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Mont Ventoux
Photo ©: Sirotti

First Edition Cycling News for March 4, 2006

Edited by Hedwig Kröner

Speed, crashes and plenty of quality racing in Sydney

By Les Clarke in Sydney

Women's sprint

Anna Meares (Australia)
Photo ©: Mark Gunter
Click for larger image

At the 05-06 Track World Cup Round 4 in Sydney, Australia, Anna Meares beat Abassova in race 1 of the semi finals, with Jennie Reed taking her opening race against Italian Elisa Frisoni. In race two of the Meares/Abassova duel the Australian rode an extremely smart race to head into the decider against either the American or Italian. It was the American who would ride against Meares for the gold medal with a dominant win over Elisa Frisoni where she led from start to finish to prove she was a worthy adversary for Meares, who has been recovering from a back injury for several months.

Meares only required two races to defeat Jennie Reed in the final for first and second, the American having shown great form of her own to reach the final. But in the final she was up against a very lean and fast Meares who accounted for her in two near-perfect performances.

The experienced American tried going out hard and fast in both races, because according to Meares she knew that the Queenslander "has a faster jump" than Reed and hitting the front early would nullify Meares' ability to use this to her advantage. But it didn't matter as the younger of the speed sisters won both races in similar fashion, the latter victory bringing a huge smile to her face. "Tonight's ride was all about timing," said Meares after her win. "Marv's been encouraging me to time it [the sprint] from the back. He's been saying 'whatever you do have one good go,' and I saved that one for last."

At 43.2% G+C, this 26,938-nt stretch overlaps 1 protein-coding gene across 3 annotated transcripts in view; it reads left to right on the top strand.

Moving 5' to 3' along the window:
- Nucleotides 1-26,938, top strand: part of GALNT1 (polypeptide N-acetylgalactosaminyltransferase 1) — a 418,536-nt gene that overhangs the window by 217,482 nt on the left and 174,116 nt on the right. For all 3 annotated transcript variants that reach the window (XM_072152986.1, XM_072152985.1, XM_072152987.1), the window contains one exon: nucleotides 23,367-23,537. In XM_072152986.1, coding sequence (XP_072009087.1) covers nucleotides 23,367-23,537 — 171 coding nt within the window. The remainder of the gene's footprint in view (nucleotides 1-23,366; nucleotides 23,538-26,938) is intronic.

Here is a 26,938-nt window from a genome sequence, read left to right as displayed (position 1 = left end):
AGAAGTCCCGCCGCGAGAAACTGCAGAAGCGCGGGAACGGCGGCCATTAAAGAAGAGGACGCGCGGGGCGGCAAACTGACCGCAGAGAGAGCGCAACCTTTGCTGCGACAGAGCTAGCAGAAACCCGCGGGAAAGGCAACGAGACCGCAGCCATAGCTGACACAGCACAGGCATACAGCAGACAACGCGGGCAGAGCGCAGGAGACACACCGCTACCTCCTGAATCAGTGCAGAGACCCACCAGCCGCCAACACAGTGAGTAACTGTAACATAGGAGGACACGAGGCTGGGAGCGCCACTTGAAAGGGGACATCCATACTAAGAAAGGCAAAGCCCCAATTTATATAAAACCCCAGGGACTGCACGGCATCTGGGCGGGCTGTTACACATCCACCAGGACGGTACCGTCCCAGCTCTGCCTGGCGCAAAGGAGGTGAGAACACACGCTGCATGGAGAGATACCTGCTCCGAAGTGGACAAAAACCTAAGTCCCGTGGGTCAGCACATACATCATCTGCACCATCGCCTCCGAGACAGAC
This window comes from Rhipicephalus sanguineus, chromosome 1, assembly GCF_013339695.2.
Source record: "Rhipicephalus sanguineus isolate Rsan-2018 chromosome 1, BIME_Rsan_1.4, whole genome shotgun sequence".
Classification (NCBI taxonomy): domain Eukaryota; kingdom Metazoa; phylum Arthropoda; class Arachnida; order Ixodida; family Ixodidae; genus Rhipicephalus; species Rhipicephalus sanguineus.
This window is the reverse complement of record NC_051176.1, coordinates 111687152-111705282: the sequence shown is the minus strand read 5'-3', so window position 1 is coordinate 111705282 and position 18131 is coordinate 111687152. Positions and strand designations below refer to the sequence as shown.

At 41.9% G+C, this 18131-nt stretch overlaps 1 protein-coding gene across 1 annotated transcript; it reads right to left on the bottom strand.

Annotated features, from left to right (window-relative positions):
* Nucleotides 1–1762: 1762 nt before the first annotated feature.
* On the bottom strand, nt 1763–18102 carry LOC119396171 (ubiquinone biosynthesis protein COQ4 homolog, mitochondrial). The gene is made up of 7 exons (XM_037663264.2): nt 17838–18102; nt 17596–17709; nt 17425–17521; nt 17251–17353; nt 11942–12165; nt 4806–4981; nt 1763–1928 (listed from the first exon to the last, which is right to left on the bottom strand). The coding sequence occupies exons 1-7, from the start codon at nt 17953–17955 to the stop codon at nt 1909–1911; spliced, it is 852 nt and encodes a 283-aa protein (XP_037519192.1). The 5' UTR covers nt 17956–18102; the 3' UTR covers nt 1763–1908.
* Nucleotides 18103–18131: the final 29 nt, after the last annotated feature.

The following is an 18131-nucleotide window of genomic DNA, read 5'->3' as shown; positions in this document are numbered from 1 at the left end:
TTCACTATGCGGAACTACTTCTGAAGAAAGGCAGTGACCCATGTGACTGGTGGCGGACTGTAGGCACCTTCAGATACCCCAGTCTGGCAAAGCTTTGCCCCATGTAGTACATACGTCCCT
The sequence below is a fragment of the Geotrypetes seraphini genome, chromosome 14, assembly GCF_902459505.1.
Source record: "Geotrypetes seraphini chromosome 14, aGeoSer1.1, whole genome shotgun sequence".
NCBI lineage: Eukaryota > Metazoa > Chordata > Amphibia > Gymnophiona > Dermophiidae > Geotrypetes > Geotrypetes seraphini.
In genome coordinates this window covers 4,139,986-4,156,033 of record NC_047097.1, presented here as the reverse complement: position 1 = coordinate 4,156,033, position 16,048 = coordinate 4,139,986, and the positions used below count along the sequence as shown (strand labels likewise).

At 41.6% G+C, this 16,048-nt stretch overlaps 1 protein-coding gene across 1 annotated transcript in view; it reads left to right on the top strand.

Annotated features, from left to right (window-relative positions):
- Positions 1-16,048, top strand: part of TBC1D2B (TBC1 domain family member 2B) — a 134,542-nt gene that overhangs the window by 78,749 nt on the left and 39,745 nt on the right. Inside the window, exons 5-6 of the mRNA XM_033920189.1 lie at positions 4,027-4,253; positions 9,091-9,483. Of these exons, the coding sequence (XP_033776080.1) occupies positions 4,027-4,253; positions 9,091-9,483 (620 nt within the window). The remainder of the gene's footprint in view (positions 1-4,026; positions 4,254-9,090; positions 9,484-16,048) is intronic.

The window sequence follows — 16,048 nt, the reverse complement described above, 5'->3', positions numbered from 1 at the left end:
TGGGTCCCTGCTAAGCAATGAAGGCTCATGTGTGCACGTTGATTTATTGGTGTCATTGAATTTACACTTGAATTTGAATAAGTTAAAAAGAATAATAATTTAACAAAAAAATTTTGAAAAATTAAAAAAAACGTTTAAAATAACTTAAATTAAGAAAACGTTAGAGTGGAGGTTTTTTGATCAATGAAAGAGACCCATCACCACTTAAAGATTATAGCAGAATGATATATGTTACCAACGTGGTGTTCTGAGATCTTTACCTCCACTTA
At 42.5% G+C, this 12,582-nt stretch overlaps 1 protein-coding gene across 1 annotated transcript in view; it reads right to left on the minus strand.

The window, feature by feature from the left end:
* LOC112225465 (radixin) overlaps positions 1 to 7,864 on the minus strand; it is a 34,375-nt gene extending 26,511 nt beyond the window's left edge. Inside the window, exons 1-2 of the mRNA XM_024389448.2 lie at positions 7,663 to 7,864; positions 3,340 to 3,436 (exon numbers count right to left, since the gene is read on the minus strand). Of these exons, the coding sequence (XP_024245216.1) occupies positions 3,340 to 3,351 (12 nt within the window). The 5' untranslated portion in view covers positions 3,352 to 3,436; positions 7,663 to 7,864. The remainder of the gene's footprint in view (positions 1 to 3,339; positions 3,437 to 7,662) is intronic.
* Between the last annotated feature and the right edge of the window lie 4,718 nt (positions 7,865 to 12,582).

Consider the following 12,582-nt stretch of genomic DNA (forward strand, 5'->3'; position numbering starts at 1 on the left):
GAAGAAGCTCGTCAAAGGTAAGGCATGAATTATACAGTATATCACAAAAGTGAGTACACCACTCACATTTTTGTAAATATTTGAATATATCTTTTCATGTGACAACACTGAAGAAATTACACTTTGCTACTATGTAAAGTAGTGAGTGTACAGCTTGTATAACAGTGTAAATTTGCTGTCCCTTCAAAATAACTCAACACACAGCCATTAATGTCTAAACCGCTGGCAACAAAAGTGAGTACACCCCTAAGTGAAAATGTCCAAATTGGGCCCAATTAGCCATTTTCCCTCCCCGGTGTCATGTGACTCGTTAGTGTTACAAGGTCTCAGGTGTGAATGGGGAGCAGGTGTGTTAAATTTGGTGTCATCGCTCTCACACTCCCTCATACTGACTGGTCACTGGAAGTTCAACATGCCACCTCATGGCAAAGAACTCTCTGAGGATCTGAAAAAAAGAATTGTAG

For the full results, report & photos of the first day of the 05-06 Track World Cup Round 4 in Sydney, Australia, click here.

Leipheimer in Tirreno-Adriatico

Although a break from racing had been planned for Californian Levi Leipheimer, the Gerolsteiner rider has opted to return to competition. After finishing the Tour of California, where he took the prologue and wore the leader's jersey, the American wanted to take a rest and return to racing only at the Settimana Internationale from March 21-26, but now Leipheimer will participate in the upcoming Italian stage race Tirreno-Adriatico, scheduled for March 8-14.

"Levi's eager to race now," said Gerolsteiner director Christian Henn. "It doesn't make any sense for him to wait and keep up his form by training in Santa Rosa - he needs racing kilometres now." Teammate Robert Förster, a sprinter, will now take the start in Paris-Nice to allow Leipheimer to line-up in Tirreno-Adriatico.

Boonen in France, Bettini in Italy

The Belgian Quick.Steppers have communicated their line-ups for the next races. For Paris-Nice, starting this Sunday, March 5, the team will be consisting of Tom Boonen, Wilfried Cretskens, Kevin Hulsmans, Nick Nuyens, Matteo Tosatto, Guido Trenti, Jurgen Van De Walle and Cedric Vasseur.

Hands up for Boonen at last year's "race to the sun"
Photo ©: AFP
Click for larger image

The World Champion has been training in preparation for the race in Montecarlo since Wednesday. "The weather is great and the area in and around Monaco is perfect for this important training as there are some good climbs," Boonen said. "My teammates Kevin Hulsmans, Kevin Van Impe and Steven De Jongh have also joined me here in Monaco. It’s certainly more fun and stimulating training together."